The Antioxidant Effect of Diamond Nanoparticles on Testicular Tissue

authors:

avatar Masoumeh Masoumi 1 , 2 , avatar Mitra Salehi 3 , avatar Seyed Abdolhamid Angaji 4 , avatar Mehrdad Hashemi 5 , *

Department of Infertility, Vali-E-Asr Reproductive Health Research Center, Family Health Research Institute, Tehran University of Medical Sciences, Tehran, Iran
Department of Genetics, Faculty of Biosciences, North Tehran Branch, Islamic Azad University, Tehran, Iran
Department of Microbiology, Faculty of Biosciences, North Tehran Branch, Islamic Azad University, Tehran, Iran
Department of Cell and Molecular Biology, Faculty of Biosciences, Kharazmi University, Tehran, Iran
Department of Genetics, Faculty of Advanced Science and Technology, Tehran Medical Sciences, Islamic Azad University, Tehran, Iran

how to cite: Masoumi M, Salehi M, Angaji S A, Hashemi M. The Antioxidant Effect of Diamond Nanoparticles on Testicular Tissue. Fertility Gynecology Andrology. 2021;1(1):e123144. doi: 10.5812/fga.123144.

Dear Editor,

Today, industrial life changes have a great impact on human health. Air pollution, type of clothing, and clothing material affect men’s reproductive system, impairing sperm production and leading to subfertility or infertility.

In Iran, the prevalence of infertility is 20.3%, which is higher than the global average (12% - 15%). Male factors are involved in more than 40% of infertility cases. Despite extensive research on male infertility, the etiologies are unknown in 30% - 60%, which may be due to various causes, such as environmental pollution, oxygen free radicals, and genetic and epigenetic abnormalities (1).

Evidence suggests that damage to sperm due to reactive oxygen species (ROS) is a major cause of infertility in men, leading to sperm dysfunction. A chronic or excessive increase of free radicals has a detrimental effect on the physiological function of cells and causes irreversible changes in the structure of biological macromolecules.

Damage to macromolecules in the cell includes DNA strand breakage, peroxidation of cell membrane lipids, and damage to membrane transporter proteins and intracellular enzymes (2). Spermatozoa, in particular, are prone to oxidative stress (OS) damage due to their high levels of unsaturated fatty acids and low content of antioxidant enzymes in the cytoplasm (3). In general, OS is an imbalance between the production of free radicals and the cellular antioxidant defense system in favor of free radicals, which causes oxidative damage, activation of signal pathways, and peroxidation of macromolecules in the cell. In addition, it ultimately leads to secondary effects on cell function and the progression of pathological conditions (3).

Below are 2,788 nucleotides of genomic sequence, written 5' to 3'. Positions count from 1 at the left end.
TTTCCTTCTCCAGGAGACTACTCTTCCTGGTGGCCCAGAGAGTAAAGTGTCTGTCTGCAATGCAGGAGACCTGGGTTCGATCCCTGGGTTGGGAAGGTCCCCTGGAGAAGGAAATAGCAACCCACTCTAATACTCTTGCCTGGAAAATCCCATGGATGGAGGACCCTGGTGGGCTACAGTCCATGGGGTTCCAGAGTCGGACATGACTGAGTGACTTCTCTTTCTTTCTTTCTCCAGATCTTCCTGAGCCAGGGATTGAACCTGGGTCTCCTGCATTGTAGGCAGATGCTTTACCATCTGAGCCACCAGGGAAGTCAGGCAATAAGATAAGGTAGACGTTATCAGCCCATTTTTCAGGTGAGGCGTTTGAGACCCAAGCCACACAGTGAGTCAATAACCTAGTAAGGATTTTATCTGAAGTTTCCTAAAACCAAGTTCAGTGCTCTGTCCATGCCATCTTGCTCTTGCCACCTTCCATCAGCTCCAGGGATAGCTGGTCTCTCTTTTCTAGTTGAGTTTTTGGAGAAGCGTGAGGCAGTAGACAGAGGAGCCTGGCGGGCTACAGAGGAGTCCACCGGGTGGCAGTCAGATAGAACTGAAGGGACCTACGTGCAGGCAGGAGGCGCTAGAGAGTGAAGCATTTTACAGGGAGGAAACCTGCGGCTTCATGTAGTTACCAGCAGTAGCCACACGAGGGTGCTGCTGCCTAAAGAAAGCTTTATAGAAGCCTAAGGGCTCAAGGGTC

Among environmental factors, nanoparticles have a special place and can interfere with the normal function of tissues and organs. By passing from microparticles to nanoparticles, we encounter changes in some physical properties, increasing the ratio of surface area to volume, which gradually occurs with decreasing particle size and changing the behavior of atoms on the particle surface to the behavior of internal atoms. This phenomenon affects the physical and chemical properties of the particles and allows them to act as high-performance catalysts (4).

The small size and high surface area of nanoparticles increase their chemical activity. This increase in chemical and physical activities in many nanoparticles has led to their widespread use in processes such as drug delivery, vaccination, diagnosis or treatment of a variety of diseases, tissue regeneration, immunoassay, elimination of biofluid poisoning, heat treatment of cancer cells, and dental alloys, bladder catheters, etc. (5). According to experts, nanoparticles enter the human body through the mouth and nose, penetrate body tissues, and then damage cells through ROS, changes in cytokines, and the production of free radicals (6).